In light of the recent PCA Nationals 2012 competition (this past weekend), I’ve been inspired to write this post on the situation of Canadian University/College cheerleading. Let me get straight to the point – why are Canadian College/Uni teams so weak?? Our post-secondary cheerleaders really pale in comparison to even little known American university teams. Yes, we have a few well-known teams. Everyone knows Western and Queen’s. Everyone admires them. But why on earth, from a whole big country do we only have two really famous/amazing large coed university teams??
Moreover, watching some of the other teams really put me to sleep. Their routines were slow, and I found myself cringing every time they put a stunt up. Technique did not seem to be present, and teams were happy to simply participate. It was evident some teams had true newbies. Don’t get me wrong – I’m not a competition-obsessed newbie hater. In fact, I’m just the opposite. I don’t think you should put out a team on the floor that is not ready to compete. PCA Nationals is the biggest university cheerleading event each year. There is serious competition. If you don’t feel confident that your team will max out the score card cleanly and put out an entertaining, safe routine, don’t let them embarrass themselves! I speak as an athlete having gone through this experience, and from a coaching point of view I would not want to put my athletes through that.
I’m not sure what the problem is, but I have a few guesses. Just like many high school teams, Canadian university teams just don’t have coaches who are experienced enough in technique. And just like in many Canadian all-star teams, technique is not largely a focus when you’re a month away from comp and still can’t hit your routine. New cheerleaders get thrown into routines, without having learned or mastered the very basics of body awareness and control. It is not pleasant to watch this. When a collegiate level 6 team has double base front tucks but no double full dismounts, you know a level progression has been skipped. Going for higher difficulty skills that may be ‘easier’ to attain is not safe but is unfortunately a common practice that I had the misfortune of experiencing as well. Another part that contributes to this is that in order to remain competitive with the other teams, as a university or college, it is mandatory to compete at a level 5 or 6. As a result, students who’ve never tumbled or cheered before must basically do a ‘crash course’ in cheer – and you either sink or swim. Other university sports don’t take newbies or athletes who are not experienced and skilled. They advise them to try for intra-murals. So, why do so many Canadian college and university cheer teams accept everyone?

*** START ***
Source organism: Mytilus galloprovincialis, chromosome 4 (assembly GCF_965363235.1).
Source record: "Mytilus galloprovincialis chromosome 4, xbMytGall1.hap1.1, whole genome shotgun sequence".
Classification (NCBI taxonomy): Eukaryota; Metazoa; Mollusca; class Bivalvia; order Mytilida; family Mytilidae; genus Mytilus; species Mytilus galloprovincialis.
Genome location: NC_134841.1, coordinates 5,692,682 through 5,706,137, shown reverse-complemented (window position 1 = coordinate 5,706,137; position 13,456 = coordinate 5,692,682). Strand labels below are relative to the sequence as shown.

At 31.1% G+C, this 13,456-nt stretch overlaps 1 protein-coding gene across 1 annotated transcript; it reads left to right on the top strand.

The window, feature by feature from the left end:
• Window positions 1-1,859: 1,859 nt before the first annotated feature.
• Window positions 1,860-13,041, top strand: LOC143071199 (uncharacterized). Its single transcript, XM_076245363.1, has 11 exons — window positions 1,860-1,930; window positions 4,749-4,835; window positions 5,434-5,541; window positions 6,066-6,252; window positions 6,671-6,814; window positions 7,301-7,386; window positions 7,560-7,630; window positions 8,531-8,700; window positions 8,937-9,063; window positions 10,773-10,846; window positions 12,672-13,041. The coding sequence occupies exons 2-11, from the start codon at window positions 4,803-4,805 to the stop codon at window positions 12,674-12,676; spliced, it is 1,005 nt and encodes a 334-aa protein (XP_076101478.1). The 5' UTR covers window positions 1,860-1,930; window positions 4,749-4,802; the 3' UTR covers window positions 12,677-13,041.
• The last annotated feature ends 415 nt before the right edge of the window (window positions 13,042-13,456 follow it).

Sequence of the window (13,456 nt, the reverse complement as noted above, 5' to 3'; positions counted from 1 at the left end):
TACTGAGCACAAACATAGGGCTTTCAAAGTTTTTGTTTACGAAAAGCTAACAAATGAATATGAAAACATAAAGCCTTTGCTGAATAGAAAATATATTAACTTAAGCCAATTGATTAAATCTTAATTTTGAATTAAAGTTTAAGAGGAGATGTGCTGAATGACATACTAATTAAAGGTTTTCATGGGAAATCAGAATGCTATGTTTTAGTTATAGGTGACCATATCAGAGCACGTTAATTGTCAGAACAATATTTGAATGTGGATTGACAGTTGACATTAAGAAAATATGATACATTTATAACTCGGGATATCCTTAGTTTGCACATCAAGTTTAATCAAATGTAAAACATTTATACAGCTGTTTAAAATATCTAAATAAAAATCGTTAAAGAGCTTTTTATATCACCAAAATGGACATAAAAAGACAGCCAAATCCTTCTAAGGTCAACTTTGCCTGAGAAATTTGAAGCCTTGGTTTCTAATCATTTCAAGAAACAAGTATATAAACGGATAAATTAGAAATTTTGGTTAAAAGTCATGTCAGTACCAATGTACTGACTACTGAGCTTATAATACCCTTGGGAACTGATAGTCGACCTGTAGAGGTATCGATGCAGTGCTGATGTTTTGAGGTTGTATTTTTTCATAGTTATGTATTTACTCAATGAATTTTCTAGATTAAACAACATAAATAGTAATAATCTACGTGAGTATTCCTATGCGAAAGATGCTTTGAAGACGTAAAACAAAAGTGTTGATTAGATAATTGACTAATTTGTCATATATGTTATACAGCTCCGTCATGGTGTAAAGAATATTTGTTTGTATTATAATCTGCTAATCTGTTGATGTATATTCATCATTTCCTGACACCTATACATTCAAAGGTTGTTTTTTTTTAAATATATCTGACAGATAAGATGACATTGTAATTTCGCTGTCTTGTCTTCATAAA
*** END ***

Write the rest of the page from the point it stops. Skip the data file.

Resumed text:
Clearly, low numbers of participants due to the sport not being as widespread as in America is one of the causes. But I don’t think that should be the reason to accept everyone. A better solution would be to create an ‘intra-mural’/recreational team that can take their time learning technique from the beginning in all aspects of cheerleading, while keeping your experienced athletes competitive from the start.
One last thing – jumps. In Canada, you can tell the difference between an All-star and a College team just by looking at their jumps. Because good, flexible jumps are a skill that takes constant practice and months of development to perfect (dare I say years for hyper-extended jumps, especially in older athletes), college and university teams always seem to be sagging in this, chests low, legs low, jumps low. Just something I’ve noticed.
Now some interesting updates in Canadian university cheer – after not having a team for quite some years, Guelph University truly makes a comeback at PCA Nationals with not one but TWO open teams, with the All-Girl level 6 team sweeping first place. Impressive. Western makes a great choice by taking all the motivated extra athletes that want to be on their team, and creates a second, All-Girl, “Western X” team. Great idea, and the girls were looking great on the floor too. Western beating out Queen’s for (I think?) the second year in a row! And of course, Humber Hawks, (my former team!) sweeping in first with a clean routine, great work!